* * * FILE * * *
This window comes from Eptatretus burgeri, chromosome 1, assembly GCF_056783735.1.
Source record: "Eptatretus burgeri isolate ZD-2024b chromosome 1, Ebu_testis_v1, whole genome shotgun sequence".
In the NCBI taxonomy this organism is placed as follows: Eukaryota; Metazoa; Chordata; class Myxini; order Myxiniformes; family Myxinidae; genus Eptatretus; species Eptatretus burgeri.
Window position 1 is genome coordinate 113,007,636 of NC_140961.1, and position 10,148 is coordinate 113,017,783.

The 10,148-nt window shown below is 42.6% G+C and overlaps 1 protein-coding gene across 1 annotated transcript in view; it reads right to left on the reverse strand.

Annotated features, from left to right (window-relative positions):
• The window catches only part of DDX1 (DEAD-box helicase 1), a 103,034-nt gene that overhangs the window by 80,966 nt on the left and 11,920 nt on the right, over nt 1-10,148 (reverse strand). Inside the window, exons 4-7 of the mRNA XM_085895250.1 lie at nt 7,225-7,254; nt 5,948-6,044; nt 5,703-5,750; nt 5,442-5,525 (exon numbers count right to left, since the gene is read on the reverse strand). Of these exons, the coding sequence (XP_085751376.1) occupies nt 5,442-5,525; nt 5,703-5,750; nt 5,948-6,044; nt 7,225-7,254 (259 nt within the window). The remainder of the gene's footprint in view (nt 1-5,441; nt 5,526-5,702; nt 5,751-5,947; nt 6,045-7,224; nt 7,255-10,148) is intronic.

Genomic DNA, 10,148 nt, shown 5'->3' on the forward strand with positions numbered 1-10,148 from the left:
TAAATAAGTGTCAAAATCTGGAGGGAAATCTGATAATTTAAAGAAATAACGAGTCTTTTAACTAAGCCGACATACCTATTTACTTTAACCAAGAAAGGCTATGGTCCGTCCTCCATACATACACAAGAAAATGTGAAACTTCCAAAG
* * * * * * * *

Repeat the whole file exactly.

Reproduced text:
This window comes from Eptatretus burgeri, chromosome 1, assembly GCF_056783735.1.
Source record: "Eptatretus burgeri isolate ZD-2024b chromosome 1, Ebu_testis_v1, whole genome shotgun sequence".
In the NCBI taxonomy this organism is placed as follows: Eukaryota; Metazoa; Chordata; class Myxini; order Myxiniformes; family Myxinidae; genus Eptatretus; species Eptatretus burgeri.
Window position 1 is genome coordinate 113,007,636 of NC_140961.1, and position 10,148 is coordinate 113,017,783.

The 10,148-nt window shown below is 42.6% G+C and overlaps 1 protein-coding gene across 1 annotated transcript in view; it reads right to left on the reverse strand.

Annotated features, from left to right (window-relative positions):
• The window catches only part of DDX1 (DEAD-box helicase 1), a 103,034-nt gene that overhangs the window by 80,966 nt on the left and 11,920 nt on the right, over nt 1-10,148 (reverse strand). Inside the window, exons 4-7 of the mRNA XM_085895250.1 lie at nt 7,225-7,254; nt 5,948-6,044; nt 5,703-5,750; nt 5,442-5,525 (exon numbers count right to left, since the gene is read on the reverse strand). Of these exons, the coding sequence (XP_085751376.1) occupies nt 5,442-5,525; nt 5,703-5,750; nt 5,948-6,044; nt 7,225-7,254 (259 nt within the window). The remainder of the gene's footprint in view (nt 1-5,441; nt 5,526-5,702; nt 5,751-5,947; nt 6,045-7,224; nt 7,255-10,148) is intronic.

Genomic DNA, 10,148 nt, shown 5'->3' on the forward strand with positions numbered 1-10,148 from the left:
TAAATAAGTGTCAAAATCTGGAGGGAAATCTGATAATTTAAAGAAATAACGAGTCTTTTAACTAAGCCGACATACCTATTTACTTTAACCAAGAAAGGCTATGGTCCGTCCTCCATACATACACAAGAAAATGTGAAACTTCCAAAG